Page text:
If your company is one of the many that transitions to a modern workforce’s new “standard,” you understand the difficulties that come with helping staff, contractors, gig workers and others in the workplace make the transition to remote working. There’s a lot to learn in the new paradigm of home-based office environments, from getting the hang of technology for virtual meetings to discovering new ways of safely logging into systems. When you work to reduce detrimental effects on the employees, don’t forget the impact on the people who make it happen for everyone else: the IT staff and helpdesk.
If you think the transition is stressing you out:
Increased anxiety is a common consequence of dramatic change, and stressing the move to a fully remote work environment is usual for the entire organization. In particular, the IT and helpdesk teams are likely to feel stressed. They are on the front line, building and deploying infrastructure as quickly as they can to allow safe remote access, and providing the support to keep it running smoothly. And they’re probably doing it from home, where they have to adjust to a new way of operating themselves. So much as any other employee – if not more so – in today’s demanding conditions they need to be able to hit the ground running to work productively to efficiently.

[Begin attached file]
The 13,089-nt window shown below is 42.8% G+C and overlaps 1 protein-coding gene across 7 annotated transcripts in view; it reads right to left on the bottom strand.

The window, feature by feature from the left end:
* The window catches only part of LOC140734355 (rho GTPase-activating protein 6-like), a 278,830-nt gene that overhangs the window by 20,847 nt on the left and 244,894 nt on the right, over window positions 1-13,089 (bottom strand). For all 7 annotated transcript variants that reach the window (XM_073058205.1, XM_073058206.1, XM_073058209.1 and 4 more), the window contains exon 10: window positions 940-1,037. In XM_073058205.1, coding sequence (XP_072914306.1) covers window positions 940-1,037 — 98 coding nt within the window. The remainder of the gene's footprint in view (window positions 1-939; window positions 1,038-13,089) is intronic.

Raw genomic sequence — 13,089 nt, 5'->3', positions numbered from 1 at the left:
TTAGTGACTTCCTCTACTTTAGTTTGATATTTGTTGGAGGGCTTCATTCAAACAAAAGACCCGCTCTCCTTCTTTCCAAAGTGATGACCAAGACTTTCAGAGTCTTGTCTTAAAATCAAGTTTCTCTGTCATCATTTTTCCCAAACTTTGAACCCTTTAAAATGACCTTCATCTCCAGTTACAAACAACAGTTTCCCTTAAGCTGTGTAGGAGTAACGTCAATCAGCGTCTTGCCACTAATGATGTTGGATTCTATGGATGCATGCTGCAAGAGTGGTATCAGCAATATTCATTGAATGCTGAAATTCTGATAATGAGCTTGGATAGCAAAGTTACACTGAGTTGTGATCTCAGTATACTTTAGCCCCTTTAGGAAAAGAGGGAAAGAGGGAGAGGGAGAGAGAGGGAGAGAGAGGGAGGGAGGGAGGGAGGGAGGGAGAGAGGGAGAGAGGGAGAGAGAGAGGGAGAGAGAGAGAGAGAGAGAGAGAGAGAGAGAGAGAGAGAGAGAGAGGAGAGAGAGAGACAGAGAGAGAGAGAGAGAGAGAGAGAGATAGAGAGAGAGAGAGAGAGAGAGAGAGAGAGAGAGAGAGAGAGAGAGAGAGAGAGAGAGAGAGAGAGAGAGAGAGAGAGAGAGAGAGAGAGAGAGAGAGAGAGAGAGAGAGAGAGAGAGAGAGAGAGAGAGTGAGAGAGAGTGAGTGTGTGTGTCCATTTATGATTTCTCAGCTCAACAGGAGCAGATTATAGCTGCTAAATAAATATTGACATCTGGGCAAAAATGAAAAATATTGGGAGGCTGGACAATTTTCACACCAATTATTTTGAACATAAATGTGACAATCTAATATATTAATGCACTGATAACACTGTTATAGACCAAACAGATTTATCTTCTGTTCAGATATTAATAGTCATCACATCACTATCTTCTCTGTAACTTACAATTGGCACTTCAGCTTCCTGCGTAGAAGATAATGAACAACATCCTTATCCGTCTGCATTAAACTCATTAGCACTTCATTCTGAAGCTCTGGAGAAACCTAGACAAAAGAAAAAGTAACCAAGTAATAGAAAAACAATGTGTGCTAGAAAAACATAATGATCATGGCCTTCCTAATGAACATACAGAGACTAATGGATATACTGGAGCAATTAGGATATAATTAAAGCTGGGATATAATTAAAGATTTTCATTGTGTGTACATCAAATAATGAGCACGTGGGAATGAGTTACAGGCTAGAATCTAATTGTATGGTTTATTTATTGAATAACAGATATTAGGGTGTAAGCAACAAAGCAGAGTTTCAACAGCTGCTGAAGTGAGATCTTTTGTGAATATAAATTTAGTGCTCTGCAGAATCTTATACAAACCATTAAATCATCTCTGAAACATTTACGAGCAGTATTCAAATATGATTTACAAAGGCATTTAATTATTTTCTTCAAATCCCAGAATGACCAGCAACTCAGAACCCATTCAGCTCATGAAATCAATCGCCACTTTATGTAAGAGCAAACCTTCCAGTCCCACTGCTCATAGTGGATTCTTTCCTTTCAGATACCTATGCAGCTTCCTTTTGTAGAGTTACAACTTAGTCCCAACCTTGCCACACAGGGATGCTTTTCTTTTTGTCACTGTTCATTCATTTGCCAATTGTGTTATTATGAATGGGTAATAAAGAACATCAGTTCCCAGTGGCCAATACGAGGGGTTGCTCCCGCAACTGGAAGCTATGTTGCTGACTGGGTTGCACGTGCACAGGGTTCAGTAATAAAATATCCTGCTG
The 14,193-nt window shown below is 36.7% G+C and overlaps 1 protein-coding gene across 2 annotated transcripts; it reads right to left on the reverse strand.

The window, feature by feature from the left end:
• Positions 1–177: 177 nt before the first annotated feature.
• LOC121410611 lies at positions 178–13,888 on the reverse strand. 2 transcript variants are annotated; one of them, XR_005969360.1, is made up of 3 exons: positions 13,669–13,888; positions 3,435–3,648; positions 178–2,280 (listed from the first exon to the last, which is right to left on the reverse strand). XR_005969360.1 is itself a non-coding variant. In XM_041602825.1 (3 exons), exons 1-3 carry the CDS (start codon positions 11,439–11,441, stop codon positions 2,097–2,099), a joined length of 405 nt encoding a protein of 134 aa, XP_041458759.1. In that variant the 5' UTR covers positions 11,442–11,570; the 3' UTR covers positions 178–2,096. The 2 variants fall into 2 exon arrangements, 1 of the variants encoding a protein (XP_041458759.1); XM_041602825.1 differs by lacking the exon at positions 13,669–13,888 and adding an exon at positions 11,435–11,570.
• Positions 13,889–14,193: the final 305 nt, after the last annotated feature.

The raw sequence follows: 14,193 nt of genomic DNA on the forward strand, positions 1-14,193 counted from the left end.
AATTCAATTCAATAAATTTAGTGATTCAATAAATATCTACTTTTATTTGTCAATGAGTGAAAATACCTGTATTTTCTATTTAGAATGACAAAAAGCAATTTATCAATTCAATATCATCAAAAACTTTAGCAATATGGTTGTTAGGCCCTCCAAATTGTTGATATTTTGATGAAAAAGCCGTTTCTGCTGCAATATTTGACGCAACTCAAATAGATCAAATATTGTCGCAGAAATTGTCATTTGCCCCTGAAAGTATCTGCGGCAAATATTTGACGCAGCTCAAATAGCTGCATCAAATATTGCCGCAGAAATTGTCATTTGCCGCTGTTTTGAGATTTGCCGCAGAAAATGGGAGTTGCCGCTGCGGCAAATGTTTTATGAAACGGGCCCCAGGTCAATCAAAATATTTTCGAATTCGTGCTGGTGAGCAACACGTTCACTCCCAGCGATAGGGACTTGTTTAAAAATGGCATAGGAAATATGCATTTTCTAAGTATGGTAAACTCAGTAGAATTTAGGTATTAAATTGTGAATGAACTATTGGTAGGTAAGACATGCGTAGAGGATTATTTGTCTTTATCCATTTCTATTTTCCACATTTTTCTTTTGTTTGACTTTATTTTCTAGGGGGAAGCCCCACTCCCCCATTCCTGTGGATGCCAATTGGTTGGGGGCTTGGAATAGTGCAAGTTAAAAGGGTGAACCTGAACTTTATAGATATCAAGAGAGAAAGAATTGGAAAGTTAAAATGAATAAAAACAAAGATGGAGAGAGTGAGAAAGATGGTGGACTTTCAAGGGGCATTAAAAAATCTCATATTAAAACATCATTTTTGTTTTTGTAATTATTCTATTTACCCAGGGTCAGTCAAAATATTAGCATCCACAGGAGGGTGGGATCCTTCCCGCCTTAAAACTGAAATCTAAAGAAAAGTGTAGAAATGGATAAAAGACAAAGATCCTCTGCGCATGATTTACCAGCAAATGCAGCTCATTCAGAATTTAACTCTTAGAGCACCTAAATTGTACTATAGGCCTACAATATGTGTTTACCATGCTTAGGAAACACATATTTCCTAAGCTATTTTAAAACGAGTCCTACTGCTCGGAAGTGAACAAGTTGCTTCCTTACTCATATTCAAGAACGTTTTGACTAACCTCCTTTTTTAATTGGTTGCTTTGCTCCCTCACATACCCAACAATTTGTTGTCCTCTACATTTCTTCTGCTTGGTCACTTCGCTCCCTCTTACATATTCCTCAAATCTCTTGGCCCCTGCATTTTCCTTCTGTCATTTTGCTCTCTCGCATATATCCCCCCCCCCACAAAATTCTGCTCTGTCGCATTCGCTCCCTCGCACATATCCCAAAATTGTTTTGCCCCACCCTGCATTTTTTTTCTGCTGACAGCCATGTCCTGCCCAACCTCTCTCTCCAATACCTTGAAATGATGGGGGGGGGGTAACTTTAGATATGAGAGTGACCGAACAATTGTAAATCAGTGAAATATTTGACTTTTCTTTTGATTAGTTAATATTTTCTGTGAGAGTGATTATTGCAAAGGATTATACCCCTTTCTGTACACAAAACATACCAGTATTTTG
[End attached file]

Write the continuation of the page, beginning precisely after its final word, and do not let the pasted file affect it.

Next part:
Minimizing the burden with Automation and User Self-Service:
You rely on IT and Helpdesk workers to set up users, function in a secure and efficient manner, as fast as possible. The more technologies they can rely on to help them get this done, the better for everyone. One of the main tasks associated with allowing remote workforce is to make it easy for users to safely log in from outside the traditional workplace. Search
More Opportunities to Assist Those Who Serve Everyone Else:
Once things are up and running smoothly, IT and helpdesk teams are crucial to keeping it that way – and just as vulnerable to daunting demands as they were in the early stages. There will still be users reaching out to say, “I can’t communicate with the VPN” or “IM doesn’t function,” to mention only a few common problems. Think about measures you can take to ensure the helpdesk will respond effectively outside technology. One solution that I propose is to have “champions” in place across business lines that can act as IT help conduits when other users in the remote workforce face the same problem, or when a problem persists. This means just one user instead of hundreds connecting to the support team to tackle a problem.
If you want to conduct long-term remote workforce operations or return to a more conventional work environment once the immediate need is over, having the right structures in place will ensure business continuity and the flexibility required for a stable workforce in the midst of any disruption. Critical to your success are choices that keep your IT and helpdesk teams as productive, effective and stress-free as possible.